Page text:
Unfortunately, now that Alphabet has the Google Pixel Watch, equipped with Fitbit’s health technology and features like fall detection, it doesn’t need four different sizes of Fitbit cannibalizing its user base. But, rather than discontinuing Fitbit device production and allow the line to run its course, it’s taken steps to actively degrade the devices by retroactively removing features. These features include Fitbit Challenges and Groups, the removal of which has effectively gutted the Fitbit user community.

Fitbit users have also had their access to offline music access revoked with the end of support for Pandora and Deezer, and the removal of the facility to sync their device with Fitbit Connect. Fitbit Connect, if you remember, was the original piece of software used to pair your Fitbit with your computer and upload your music library; ironically, it’s the very software that allowed the original Fitbit to take the world by storm.

Alphabet has even shut down the facility for developers to create third-party apps for Fitbit OS, preventing new content from being created for the platform. Instead, the emphasis will be on Google’s own Wear OS, with future Fitbits likely relegated to slender trackers, with no need for a full operating system. Why would Google want bigger Fitbit watches when it’s poured so much money into developing its flagship Pixel Watch?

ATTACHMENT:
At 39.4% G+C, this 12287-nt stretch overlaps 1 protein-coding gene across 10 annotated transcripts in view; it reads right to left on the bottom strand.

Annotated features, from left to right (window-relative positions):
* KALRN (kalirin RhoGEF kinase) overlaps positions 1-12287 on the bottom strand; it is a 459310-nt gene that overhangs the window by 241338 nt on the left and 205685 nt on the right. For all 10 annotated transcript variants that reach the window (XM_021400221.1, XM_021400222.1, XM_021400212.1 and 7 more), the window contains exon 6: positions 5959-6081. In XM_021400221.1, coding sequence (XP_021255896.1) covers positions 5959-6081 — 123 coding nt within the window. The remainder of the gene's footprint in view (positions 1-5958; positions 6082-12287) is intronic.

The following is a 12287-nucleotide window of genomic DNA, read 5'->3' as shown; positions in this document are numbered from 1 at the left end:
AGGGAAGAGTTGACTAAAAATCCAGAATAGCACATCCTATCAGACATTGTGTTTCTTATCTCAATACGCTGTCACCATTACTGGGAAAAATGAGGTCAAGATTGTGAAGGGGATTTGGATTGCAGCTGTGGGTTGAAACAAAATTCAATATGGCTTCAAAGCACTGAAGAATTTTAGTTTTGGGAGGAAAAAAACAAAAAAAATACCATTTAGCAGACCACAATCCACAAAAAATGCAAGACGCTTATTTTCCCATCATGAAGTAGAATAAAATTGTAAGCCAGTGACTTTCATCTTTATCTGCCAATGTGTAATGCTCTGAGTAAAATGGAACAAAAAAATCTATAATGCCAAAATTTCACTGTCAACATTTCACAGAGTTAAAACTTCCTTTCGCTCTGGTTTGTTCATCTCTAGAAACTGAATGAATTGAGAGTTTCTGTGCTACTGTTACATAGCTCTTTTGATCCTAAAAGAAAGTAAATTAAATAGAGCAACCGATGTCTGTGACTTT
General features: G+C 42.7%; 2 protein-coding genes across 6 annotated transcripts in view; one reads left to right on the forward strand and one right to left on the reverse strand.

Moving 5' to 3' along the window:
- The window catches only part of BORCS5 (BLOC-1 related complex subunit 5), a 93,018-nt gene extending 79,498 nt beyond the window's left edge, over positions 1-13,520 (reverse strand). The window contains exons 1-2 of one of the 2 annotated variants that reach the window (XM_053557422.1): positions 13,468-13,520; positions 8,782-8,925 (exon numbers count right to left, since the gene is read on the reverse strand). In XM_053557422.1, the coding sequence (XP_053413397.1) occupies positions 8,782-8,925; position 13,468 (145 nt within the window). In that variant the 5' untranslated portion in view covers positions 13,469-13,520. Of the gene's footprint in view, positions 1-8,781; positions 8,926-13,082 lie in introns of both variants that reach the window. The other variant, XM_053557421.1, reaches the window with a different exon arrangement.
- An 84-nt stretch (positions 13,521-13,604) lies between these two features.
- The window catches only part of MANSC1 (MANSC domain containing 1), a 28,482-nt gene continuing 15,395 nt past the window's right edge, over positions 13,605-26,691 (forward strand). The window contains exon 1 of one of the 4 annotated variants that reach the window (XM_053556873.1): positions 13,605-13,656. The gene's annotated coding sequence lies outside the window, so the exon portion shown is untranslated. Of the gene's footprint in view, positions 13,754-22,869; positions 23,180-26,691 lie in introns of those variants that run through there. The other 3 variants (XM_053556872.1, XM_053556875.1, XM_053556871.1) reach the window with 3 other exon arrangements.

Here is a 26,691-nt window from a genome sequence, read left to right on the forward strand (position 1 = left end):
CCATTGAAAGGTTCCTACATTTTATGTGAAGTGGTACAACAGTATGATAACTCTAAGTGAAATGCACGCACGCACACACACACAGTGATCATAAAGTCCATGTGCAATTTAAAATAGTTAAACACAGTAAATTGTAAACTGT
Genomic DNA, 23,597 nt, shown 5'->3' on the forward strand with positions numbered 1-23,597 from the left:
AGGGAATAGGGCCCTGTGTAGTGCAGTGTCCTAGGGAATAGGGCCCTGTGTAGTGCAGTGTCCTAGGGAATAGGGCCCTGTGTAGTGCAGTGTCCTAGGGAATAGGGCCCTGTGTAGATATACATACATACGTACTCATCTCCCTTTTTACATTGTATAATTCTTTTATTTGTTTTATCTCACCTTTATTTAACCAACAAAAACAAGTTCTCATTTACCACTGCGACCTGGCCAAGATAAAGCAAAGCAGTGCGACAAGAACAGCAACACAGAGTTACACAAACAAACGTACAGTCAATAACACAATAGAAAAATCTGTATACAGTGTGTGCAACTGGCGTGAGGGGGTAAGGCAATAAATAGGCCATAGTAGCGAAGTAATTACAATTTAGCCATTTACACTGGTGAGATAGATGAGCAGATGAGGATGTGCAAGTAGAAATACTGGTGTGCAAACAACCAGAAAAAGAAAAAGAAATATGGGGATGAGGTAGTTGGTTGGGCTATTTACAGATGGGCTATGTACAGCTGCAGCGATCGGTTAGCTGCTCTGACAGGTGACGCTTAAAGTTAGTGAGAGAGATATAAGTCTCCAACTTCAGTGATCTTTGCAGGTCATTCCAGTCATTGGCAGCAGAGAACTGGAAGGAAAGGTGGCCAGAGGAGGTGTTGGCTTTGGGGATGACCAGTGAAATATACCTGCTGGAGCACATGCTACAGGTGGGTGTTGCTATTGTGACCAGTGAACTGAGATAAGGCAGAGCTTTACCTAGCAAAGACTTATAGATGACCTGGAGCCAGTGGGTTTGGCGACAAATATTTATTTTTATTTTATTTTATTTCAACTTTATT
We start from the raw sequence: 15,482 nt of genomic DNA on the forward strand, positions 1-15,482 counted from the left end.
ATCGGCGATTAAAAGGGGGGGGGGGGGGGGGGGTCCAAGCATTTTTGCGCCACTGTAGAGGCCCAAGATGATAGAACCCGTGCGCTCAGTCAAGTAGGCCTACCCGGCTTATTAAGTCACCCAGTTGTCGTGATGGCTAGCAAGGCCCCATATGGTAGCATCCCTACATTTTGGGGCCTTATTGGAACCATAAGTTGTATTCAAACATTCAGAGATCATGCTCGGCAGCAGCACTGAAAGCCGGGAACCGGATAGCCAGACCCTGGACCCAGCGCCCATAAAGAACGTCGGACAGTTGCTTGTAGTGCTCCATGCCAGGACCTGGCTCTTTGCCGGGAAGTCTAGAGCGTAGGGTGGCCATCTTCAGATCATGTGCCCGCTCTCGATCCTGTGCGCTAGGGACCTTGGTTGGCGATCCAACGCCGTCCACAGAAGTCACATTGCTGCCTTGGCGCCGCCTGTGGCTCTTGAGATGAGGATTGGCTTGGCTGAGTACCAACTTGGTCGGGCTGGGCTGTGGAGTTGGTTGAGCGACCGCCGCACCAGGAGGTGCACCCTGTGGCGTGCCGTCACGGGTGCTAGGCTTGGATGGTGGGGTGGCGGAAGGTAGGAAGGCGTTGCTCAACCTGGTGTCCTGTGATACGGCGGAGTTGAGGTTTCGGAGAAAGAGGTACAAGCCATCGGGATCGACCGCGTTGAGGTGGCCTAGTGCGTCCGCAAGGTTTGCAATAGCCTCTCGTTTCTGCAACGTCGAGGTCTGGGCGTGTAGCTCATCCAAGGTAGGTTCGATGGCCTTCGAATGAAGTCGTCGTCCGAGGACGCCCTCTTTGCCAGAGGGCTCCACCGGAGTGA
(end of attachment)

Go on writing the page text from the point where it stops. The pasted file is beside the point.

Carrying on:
The end result is that customers who made their purchases based on those features now own a device that’s fundamentally different from the one they originally bought; and to get those features back they must upgrade to the Pixel Watch, or buy a device from another brand. Future prospective Fitbit buyers will be pushed towards the Pixel Watch, allowing Google to make full use of its Wear OS platform, and the entire thing will be over before you can say “Fitbit Sense 3”

In the technology space, we’ve all become accustomed to “free” services that we’ve relied on go away as they get sold or companies decide they’re no longer profitable. Or even “free” services that become paid ones, whether its online newspapers and magazines putting up paywalls or cloud companies that offered unlimited free photo storage deciding that, no, you have to pay after all or you’ll lose all the photos in your library.